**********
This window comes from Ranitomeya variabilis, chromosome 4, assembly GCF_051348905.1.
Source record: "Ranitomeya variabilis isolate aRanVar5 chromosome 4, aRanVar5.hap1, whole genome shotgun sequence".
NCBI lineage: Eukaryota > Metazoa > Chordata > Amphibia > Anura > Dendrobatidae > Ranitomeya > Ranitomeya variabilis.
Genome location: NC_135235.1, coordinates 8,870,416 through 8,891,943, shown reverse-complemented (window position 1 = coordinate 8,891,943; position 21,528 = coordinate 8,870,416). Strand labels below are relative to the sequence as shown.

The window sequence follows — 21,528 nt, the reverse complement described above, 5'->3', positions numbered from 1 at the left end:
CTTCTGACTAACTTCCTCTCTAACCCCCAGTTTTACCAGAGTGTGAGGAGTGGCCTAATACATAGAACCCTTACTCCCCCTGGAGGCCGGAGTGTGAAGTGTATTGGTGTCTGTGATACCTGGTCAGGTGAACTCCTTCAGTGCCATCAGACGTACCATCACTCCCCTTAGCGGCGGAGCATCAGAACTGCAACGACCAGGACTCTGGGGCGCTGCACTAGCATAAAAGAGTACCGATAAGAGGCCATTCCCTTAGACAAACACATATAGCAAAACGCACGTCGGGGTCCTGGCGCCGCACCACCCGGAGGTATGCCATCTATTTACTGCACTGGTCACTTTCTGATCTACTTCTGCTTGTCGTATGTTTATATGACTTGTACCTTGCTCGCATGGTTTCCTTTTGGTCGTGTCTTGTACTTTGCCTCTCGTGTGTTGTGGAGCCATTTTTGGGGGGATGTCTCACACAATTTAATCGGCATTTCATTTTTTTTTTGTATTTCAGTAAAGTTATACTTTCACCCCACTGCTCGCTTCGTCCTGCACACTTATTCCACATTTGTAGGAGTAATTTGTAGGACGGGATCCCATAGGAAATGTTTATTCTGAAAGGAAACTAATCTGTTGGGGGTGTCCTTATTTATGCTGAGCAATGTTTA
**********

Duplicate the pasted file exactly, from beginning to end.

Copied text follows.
This window comes from Ranitomeya variabilis, chromosome 4, assembly GCF_051348905.1.
Source record: "Ranitomeya variabilis isolate aRanVar5 chromosome 4, aRanVar5.hap1, whole genome shotgun sequence".
NCBI lineage: Eukaryota > Metazoa > Chordata > Amphibia > Anura > Dendrobatidae > Ranitomeya > Ranitomeya variabilis.
Genome location: NC_135235.1, coordinates 8,870,416 through 8,891,943, shown reverse-complemented (window position 1 = coordinate 8,891,943; position 21,528 = coordinate 8,870,416). Strand labels below are relative to the sequence as shown.

The window sequence follows — 21,528 nt, the reverse complement described above, 5'->3', positions numbered from 1 at the left end:
CTTCTGACTAACTTCCTCTCTAACCCCCAGTTTTACCAGAGTGTGAGGAGTGGCCTAATACATAGAACCCTTACTCCCCCTGGAGGCCGGAGTGTGAAGTGTATTGGTGTCTGTGATACCTGGTCAGGTGAACTCCTTCAGTGCCATCAGACGTACCATCACTCCCCTTAGCGGCGGAGCATCAGAACTGCAACGACCAGGACTCTGGGGCGCTGCACTAGCATAAAAGAGTACCGATAAGAGGCCATTCCCTTAGACAAACACATATAGCAAAACGCACGTCGGGGTCCTGGCGCCGCACCACCCGGAGGTATGCCATCTATTTACTGCACTGGTCACTTTCTGATCTACTTCTGCTTGTCGTATGTTTATATGACTTGTACCTTGCTCGCATGGTTTCCTTTTGGTCGTGTCTTGTACTTTGCCTCTCGTGTGTTGTGGAGCCATTTTTGGGGGGATGTCTCACACAATTTAATCGGCATTTCATTTTTTTTTTGTATTTCAGTAAAGTTATACTTTCACCCCACTGCTCGCTTCGTCCTGCACACTTATTCCACATTTGTAGGAGTAATTTGTAGGACGGGATCCCATAGGAAATGTTTATTCTGAAAGGAAACTAATCTGTTGGGGGTGTCCTTATTTATGCTGAGCAATGTTTA